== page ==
Abercrombie & Fitch

The once-prominent fashion retailer said during its fourth quarter earnings call that it would close as many as 60 US stores in 2018 through expiring leases, while also adding 11 US-based full price store locations. Abercromie has placed an increased emphasis on its direct-to-consumer efforts, with CEO Fran Horowitz called the brand’s “biggest storefront.” Abercromie & Fitch shuttered about 40 store locations in 2017.


The New Jersey-based women’s footwear company filed for bankruptcy last year and announced plans to move forward with a “significant reduction” of its retail locations. While it’s unclear how many of Aerosoles’ 88 locations will be affected, the chain said it plans to keep four flagship stores in New York and New Jersey operational, Opens a New Window.  reported.

American Apparel

A fashion brand known for its edgy offerings, American Apparel shuttered all of its 110 US locations last year after filing for bankruptcy. The brand has since been acquired by Canada-based Gildan Activewear, which acquired its intellectual property in an $88 million deal.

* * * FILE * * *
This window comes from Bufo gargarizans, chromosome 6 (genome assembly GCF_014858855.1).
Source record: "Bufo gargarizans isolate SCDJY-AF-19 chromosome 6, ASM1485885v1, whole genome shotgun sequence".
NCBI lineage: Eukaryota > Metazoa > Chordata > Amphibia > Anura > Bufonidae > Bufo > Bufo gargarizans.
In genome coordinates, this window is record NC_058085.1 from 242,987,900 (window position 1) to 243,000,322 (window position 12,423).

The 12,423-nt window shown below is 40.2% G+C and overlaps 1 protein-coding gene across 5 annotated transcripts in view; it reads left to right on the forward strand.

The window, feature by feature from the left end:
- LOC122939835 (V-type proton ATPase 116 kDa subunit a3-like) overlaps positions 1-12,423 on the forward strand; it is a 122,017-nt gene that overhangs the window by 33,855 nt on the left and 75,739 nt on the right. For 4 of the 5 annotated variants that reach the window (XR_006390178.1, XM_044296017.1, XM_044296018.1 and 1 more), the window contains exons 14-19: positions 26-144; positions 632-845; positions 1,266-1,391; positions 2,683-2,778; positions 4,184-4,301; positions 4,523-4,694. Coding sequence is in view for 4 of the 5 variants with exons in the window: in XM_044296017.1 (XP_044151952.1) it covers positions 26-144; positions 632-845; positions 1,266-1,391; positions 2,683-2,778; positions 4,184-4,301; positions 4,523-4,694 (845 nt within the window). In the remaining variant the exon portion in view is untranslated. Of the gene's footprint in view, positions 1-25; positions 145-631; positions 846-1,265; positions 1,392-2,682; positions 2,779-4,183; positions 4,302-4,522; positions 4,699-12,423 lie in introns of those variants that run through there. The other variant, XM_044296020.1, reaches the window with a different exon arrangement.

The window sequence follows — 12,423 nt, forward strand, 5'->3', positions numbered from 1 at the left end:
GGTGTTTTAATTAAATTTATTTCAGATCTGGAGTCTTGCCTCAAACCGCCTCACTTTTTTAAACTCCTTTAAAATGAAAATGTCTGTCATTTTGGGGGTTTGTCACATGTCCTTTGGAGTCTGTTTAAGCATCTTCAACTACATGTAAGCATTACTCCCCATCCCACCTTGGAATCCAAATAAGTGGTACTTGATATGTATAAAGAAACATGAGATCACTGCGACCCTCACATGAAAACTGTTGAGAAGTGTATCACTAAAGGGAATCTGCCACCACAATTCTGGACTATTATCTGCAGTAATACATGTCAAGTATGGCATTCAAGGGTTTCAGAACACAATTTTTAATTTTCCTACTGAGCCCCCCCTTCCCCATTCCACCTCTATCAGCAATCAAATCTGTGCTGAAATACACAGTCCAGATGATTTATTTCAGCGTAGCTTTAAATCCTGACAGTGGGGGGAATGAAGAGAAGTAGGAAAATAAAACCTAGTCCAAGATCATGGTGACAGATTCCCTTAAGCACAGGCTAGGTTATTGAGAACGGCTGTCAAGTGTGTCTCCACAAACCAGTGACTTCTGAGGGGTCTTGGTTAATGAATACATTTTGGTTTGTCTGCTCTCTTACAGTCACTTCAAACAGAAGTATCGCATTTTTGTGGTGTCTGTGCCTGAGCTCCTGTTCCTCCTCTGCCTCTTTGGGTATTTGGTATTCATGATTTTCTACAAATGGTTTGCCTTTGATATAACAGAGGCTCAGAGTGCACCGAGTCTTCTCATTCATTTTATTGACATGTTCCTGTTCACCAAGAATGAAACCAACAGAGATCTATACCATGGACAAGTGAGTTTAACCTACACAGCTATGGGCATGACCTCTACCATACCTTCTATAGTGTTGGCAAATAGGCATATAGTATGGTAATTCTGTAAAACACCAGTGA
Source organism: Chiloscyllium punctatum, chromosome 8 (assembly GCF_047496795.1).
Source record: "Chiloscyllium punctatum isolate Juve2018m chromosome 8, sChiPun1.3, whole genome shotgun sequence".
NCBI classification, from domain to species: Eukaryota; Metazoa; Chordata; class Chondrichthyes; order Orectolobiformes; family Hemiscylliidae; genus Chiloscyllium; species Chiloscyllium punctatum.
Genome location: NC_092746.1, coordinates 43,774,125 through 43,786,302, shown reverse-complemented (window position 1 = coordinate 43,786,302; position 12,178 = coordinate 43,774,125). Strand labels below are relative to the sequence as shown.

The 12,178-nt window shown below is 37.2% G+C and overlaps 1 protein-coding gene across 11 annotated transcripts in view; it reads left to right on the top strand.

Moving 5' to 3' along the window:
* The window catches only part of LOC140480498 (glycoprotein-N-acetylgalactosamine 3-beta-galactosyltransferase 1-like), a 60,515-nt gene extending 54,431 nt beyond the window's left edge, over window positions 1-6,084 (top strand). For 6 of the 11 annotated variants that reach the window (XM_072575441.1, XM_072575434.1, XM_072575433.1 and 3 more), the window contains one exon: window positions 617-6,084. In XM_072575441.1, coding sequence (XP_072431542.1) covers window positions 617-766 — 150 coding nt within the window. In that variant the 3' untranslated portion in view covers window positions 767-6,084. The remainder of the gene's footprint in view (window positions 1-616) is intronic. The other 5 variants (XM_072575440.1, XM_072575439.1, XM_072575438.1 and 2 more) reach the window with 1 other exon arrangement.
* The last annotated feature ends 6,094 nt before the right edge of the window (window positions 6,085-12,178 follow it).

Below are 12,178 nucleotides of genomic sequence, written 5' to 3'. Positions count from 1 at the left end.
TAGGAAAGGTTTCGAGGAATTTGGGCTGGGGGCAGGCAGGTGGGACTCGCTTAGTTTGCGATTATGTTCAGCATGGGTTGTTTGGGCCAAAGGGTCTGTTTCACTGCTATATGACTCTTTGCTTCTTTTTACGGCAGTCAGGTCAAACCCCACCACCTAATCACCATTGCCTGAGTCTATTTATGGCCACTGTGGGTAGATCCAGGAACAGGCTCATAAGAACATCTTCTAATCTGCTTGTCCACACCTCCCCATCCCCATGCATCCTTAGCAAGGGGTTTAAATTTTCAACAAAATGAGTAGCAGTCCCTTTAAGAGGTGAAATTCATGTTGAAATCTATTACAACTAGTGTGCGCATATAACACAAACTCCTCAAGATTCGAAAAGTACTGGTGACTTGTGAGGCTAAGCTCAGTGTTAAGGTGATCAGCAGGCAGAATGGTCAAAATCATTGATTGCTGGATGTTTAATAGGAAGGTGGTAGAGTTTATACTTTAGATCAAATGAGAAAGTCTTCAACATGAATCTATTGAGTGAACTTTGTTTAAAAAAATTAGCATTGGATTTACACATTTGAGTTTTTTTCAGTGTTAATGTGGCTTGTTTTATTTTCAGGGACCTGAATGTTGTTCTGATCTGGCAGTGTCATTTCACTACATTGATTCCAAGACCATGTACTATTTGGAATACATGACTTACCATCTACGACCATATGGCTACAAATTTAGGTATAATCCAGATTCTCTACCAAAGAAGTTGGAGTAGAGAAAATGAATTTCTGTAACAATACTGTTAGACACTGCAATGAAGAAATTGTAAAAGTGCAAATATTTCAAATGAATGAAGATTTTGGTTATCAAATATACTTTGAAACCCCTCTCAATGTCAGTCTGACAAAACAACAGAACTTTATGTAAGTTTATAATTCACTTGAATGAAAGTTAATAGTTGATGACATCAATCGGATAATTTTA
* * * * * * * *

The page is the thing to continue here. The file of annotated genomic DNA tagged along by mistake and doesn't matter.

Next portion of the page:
The Los Angeles-based brand listed liabilities of more than $500 million when it filed for bankruptcy last February. The chain closed 118 store locations nationwide last year, though more than 300 remained in operation under a company-wide reorganization.


The women’s apparel chain closed all of its remaining 168 stores by last May, days after it said it was exploring “strategic alternatives for the company” amid plunging sales.

Bon-Ton Stores Inc.

The struggling department store filed for Chapter 11 bankruptcy, according to court papers filed in February. The chain, which operates 256 stores in 23 states, also announced it plans to close 42 stores in 2018 as part of a restructuring plan.

The Children’s Place

A fixture at shopping malls, the children’s clothing retail said it will close hundreds of store locations by 2020 as part of a shift toward digital commerce.


The pharmacy retailer said it would close 70 store locations in 2017 as part of a bid to cut costs and streamline its business. CVS still operates thousands of stores nationwide.

Foot Locker

The sports retailer told investors on March 1 that it would shutter about 110 stores in a push to focus on higher-performing store locations while also opening about 40 new stores. Foot Locker closed more than 140 stores globally last year. “We continue to prune the fleet of under-productive stores and open a few select, high-profile stores,” CFO Lauren Peters said in a call with investors.